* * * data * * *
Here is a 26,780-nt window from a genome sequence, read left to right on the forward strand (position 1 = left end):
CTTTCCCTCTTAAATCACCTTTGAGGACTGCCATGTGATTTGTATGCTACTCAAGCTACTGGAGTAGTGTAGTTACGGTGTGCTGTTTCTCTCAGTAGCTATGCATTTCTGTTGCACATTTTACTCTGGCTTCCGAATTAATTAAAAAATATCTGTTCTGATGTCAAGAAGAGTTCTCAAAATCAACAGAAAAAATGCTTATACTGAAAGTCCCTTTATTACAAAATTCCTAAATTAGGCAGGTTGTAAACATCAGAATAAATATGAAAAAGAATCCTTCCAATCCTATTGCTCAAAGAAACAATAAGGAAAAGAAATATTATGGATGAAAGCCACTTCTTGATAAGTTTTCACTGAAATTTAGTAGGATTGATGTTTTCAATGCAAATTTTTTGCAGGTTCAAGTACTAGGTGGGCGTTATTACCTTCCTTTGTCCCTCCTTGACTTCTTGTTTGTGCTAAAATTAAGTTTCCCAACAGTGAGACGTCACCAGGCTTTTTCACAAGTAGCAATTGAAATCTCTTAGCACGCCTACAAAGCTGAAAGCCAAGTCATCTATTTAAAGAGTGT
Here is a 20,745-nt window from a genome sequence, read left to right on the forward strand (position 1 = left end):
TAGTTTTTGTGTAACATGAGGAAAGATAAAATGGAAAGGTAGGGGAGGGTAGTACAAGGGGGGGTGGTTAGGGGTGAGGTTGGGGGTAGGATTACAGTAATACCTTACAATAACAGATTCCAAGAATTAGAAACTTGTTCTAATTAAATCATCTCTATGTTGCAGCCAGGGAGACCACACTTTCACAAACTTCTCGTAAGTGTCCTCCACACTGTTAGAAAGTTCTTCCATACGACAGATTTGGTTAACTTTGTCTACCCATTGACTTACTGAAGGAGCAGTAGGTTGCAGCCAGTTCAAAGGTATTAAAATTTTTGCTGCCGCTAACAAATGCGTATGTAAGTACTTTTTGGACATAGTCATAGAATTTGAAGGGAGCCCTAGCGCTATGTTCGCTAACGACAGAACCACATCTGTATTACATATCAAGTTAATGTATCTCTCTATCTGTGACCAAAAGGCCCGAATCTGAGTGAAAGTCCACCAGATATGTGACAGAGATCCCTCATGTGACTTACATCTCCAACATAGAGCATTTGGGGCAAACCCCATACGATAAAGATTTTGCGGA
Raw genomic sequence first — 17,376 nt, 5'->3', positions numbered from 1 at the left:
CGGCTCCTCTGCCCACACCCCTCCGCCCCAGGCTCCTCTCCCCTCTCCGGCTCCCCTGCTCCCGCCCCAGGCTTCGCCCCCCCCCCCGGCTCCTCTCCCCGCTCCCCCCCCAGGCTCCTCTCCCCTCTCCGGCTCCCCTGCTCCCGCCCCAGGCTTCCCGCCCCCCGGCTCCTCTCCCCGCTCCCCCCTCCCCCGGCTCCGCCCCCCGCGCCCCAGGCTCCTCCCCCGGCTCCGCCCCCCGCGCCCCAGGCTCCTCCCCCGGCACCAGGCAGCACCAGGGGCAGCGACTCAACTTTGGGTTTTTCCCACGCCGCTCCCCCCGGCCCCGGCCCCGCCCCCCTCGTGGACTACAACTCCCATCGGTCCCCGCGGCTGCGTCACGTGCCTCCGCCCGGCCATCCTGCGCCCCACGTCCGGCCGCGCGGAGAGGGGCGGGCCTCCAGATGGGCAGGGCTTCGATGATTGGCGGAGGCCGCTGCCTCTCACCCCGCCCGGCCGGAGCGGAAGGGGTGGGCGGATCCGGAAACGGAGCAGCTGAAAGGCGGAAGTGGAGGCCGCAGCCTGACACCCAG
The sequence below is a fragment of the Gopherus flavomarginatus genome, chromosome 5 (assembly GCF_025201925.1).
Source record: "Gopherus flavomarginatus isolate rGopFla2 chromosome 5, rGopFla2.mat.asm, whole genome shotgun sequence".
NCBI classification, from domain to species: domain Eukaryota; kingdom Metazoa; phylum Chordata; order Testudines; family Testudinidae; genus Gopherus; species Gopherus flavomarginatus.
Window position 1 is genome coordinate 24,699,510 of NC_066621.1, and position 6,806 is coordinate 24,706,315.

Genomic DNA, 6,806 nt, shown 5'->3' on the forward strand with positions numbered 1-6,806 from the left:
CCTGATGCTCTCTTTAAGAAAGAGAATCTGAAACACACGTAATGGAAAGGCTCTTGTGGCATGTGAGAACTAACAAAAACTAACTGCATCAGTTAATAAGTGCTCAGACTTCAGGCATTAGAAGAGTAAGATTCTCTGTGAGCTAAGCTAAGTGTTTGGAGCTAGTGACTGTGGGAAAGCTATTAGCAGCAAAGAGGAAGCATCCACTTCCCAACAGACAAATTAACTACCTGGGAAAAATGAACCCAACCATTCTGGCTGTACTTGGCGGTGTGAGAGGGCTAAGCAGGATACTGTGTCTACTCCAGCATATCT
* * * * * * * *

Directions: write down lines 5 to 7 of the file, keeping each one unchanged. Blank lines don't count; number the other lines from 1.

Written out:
Raw genomic sequence first — 17,376 nt, 5'->3', positions numbered from 1 at the left:
CGGCTCCTCTGCCCACACCCCTCCGCCCCAGGCTCCTCTCCCCTCTCCGGCTCCCCTGCTCCCGCCCCAGGCTTCGCCCCCCCCCCCGGCTCCTCTCCCCGCTCCCCCCCCAGGCTCCTCTCCCCTCTCCGGCTCCCCTGCTCCCGCCCCAGGCTTCCCGCCCCCCGGCTCCTCTCCCCGCTCCCCCCTCCCCCGGCTCCGCCCCCCGCGCCCCAGGCTCCTCCCCCGGCTCCGCCCCCCGCGCCCCAGGCTCCTCCCCCGGCACCAGGCAGCACCAGGGGCAGCGACTCAACTTTGGGTTTTTCCCACGCCGCTCCCCCCGGCCCCGGCCCCGCCCCCCTCGTGGACTACAACTCCCATCGGTCCCCGCGGCTGCGTCACGTGCCTCCGCCCGGCCATCCTGCGCCCCACGTCCGGCCGCGCGGAGAGGGGCGGGCCTCCAGATGGGCAGGGCTTCGATGATTGGCGGAGGCCGCTGCCTCTCACCCCGCCCGGCCGGAGCGGAAGGGGTGGGCGGATCCGGAAACGGAGCAGCTGAAAGGCGGAAGTGGAGGCCGCAGCCTGACACCCAG
The sequence below is a fragment of the Gopherus flavomarginatus genome, chromosome 5 (assembly GCF_025201925.1).